Developer Week in Review

Tomcat purrs, Amazon dictates, and HTML5 brands

Having somehow found myself in the bizarro world where the Patriots lose to the Jets, I scanned the InterWebs to see what other strange things might have occurred in the past week. My report follows.

The new cat in town

Despite all the hype that mobile platforms and dynamic languages such as Python garner, a lot of the web world still runs on Java. Thus, the news that the first stable build of Apache Tomcat version 7 was released is significant.

For those who have not had the pleasure, Tomcat is a fully functional J2EE (that’s Java 2 Enterprise Edition) server, but without the big (or any) price tag. Version 7 brings along with it support for the 3.0 Servlet API and JSP version 2.2, upgrades sure to bring a sparkle of delight to your local Java web guru.

Amazon knows best

Thinking about selling your Android apps through the new Amazon App store? Amazon thinks they have a better idea what that app is worth than you do. Evidently, apps submitted for sale can have a suggested retail price, but Amazon will determine the actual selling price. The developer gets 70 percent of the selling price, or 20 percent of the retail price, whichever is greater.

So, if you put your masterpiece — “Enraged Avians” — into the store with an MSRP of $20, Amazon could decide to put it on sale for as little as $5.70, netting you $4 (20% of $20 = 70% of $5.70). What this means is that if you want to make a certain amount off each sale, you’ll need to set an MSRP five times that amount to make sure you actually get it. Hilarious hijinks are sure to ensue as Amazon and the developer community dance with pricing levels.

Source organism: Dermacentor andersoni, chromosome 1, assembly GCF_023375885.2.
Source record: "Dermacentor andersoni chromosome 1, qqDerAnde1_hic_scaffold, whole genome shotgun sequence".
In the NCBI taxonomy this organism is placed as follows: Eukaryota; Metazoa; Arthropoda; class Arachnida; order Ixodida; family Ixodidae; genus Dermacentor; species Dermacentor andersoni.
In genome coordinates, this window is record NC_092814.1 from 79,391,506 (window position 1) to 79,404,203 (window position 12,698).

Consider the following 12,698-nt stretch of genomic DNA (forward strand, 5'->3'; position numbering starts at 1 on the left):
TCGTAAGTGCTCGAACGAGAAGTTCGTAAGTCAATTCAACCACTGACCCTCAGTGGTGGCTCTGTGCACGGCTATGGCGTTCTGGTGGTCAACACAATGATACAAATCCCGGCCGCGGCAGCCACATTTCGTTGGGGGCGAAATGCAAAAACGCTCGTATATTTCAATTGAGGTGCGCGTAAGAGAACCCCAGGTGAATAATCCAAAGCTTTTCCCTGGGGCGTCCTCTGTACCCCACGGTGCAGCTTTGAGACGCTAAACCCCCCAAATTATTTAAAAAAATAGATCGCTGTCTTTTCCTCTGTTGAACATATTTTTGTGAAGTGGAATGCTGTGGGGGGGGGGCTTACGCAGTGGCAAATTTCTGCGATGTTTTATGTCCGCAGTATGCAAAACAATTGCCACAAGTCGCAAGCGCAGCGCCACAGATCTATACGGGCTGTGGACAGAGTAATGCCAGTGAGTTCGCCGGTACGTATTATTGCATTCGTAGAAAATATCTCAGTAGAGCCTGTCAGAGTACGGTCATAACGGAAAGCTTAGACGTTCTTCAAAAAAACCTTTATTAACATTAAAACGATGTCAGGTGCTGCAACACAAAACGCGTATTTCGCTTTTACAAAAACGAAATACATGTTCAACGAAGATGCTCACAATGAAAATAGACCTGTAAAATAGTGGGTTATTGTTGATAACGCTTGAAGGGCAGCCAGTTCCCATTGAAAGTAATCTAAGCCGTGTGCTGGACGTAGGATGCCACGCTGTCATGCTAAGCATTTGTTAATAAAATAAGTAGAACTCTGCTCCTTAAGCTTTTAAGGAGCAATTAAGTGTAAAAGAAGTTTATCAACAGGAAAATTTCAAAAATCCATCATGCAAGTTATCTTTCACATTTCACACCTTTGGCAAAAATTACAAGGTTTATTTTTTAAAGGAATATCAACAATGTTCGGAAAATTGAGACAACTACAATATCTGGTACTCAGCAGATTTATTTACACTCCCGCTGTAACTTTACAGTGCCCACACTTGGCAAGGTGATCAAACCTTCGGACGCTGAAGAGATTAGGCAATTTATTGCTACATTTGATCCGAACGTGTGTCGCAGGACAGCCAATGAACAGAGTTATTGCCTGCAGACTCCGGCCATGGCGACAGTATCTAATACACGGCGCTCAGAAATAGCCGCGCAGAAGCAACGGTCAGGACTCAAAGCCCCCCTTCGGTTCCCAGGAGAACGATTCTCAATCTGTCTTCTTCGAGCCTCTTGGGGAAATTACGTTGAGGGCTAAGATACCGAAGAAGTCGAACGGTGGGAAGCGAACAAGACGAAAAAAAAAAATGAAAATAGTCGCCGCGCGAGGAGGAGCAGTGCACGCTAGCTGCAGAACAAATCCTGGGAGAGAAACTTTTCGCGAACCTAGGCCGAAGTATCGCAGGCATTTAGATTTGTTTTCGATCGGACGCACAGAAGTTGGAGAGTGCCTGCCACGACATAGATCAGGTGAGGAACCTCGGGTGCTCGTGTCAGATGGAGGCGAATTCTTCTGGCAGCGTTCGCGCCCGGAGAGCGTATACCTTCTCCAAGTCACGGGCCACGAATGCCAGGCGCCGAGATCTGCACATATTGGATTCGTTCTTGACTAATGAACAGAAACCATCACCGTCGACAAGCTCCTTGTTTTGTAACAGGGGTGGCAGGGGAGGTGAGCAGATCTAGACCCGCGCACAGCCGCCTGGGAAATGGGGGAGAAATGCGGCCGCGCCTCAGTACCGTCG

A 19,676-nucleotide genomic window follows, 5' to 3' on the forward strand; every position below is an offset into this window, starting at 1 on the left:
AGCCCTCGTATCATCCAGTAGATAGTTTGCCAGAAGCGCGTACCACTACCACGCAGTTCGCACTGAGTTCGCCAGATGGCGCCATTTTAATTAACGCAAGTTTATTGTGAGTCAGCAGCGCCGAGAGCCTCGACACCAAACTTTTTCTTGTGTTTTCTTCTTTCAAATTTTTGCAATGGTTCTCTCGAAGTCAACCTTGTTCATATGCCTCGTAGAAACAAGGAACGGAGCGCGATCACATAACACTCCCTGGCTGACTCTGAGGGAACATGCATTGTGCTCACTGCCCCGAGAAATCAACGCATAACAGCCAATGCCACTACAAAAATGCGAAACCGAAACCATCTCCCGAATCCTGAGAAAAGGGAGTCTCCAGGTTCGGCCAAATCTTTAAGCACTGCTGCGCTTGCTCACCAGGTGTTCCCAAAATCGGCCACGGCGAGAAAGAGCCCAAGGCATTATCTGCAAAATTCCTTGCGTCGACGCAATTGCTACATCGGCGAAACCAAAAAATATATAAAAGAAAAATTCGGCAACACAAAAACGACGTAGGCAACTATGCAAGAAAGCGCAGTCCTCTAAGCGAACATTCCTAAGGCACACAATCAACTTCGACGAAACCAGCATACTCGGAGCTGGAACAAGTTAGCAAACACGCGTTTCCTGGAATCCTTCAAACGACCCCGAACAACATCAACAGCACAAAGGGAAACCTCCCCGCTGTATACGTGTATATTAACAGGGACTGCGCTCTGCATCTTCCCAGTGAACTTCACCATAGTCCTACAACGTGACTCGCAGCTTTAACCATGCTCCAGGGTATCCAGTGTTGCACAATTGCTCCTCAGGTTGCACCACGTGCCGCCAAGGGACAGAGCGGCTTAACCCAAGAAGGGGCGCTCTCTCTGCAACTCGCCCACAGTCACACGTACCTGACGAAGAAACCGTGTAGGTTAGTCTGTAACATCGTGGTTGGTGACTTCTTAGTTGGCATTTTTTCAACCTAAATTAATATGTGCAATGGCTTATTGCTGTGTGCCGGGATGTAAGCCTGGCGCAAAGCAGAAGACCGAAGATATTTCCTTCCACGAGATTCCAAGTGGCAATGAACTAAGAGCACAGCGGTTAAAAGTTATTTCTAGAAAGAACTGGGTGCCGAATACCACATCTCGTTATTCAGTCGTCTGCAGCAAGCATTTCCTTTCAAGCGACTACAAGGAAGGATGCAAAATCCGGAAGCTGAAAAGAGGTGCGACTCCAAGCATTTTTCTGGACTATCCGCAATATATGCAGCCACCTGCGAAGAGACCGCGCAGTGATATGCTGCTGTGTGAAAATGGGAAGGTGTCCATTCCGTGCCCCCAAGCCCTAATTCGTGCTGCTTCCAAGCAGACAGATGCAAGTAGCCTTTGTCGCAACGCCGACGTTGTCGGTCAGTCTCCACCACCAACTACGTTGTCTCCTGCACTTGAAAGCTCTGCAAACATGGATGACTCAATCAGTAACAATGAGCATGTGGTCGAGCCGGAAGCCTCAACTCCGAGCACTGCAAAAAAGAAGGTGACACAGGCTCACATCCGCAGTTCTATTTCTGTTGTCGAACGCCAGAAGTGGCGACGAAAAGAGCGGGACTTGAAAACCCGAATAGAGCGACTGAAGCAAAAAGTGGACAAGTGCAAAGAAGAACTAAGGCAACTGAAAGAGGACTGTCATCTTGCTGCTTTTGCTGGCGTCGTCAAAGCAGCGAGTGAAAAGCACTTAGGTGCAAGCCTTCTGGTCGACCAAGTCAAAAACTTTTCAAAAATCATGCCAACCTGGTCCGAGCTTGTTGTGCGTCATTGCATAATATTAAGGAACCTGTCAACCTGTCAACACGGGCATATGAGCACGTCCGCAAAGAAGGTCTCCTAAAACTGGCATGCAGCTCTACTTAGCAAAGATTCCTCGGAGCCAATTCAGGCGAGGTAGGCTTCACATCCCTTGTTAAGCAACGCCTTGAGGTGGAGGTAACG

HTML5, now with 100 percent more logos

HTML5 logoThere may be a battle brewing over which video codec to use with HTML5, and people are still debating if HTML5 is a good replacement for technologies like Flash, but the biggest issue facing the new standard has clearly been settled: HTML5 now has a logo. (The logo appears to either be co-branded with the Hunter Safety program or Tropicana orange juice.)

According to the W3C, the new logo is:

… an all-purpose banner for HTML5, CSS, SVG, WOFF, and other technologies that constitute an open web platform. The logo does not have a specific meaning; it is not meant to imply conformance or validity, for example. The logo represents “the Web platform” in a very general sense.

We can all rest safe in our beds tonight, knowing that we now have a logo to represent the “Web platform, in a very general sense.”

What new logos await us in the coming week, and can they possibly use a more garish color scheme? We’ll find out next week, in this same space. Suggestions are always welcome, so please send tips or news here.


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